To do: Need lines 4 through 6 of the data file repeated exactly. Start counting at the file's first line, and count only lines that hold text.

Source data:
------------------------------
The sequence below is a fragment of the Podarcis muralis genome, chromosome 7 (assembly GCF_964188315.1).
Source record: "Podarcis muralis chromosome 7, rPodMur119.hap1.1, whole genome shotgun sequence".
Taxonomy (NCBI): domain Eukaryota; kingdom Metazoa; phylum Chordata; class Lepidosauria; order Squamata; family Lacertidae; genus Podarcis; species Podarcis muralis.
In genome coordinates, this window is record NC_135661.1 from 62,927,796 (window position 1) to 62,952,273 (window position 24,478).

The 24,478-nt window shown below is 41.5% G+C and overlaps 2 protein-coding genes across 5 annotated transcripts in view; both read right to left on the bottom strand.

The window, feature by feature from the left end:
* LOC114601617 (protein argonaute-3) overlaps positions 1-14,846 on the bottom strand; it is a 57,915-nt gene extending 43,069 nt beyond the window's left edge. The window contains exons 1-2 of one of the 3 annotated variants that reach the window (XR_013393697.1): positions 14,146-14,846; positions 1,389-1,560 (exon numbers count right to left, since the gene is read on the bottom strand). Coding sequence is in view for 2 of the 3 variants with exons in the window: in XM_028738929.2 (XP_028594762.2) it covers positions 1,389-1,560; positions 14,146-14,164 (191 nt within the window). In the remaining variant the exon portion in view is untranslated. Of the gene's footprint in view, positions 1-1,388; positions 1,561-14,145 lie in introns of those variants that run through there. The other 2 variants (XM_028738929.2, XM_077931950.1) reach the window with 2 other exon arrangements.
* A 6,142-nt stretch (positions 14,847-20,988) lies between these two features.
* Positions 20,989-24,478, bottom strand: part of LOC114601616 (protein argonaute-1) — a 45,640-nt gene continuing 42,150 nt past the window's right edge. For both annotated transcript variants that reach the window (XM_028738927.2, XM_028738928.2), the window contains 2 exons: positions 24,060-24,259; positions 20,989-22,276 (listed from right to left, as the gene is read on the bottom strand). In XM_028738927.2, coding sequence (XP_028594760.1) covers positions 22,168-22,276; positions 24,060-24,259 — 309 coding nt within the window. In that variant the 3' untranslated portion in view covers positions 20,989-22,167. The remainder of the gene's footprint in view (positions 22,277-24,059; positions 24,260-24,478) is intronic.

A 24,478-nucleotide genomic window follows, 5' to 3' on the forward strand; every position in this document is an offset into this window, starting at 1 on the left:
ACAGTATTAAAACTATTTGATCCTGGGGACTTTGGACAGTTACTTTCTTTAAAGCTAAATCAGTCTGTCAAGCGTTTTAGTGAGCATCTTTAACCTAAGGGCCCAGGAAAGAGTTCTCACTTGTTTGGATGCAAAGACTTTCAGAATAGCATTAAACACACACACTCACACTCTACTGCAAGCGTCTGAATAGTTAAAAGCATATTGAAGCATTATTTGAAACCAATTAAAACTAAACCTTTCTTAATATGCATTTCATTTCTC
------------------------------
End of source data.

In genome coordinates, this window is record NC_135661.1 from 62,927,796 (window position 1) to 62,952,273 (window position 24,478).

The 24,478-nt window shown below is 41.5% G+C and overlaps 2 protein-coding genes across 5 annotated transcripts in view; both read right to left on the bottom strand.

The window, feature by feature from the left end: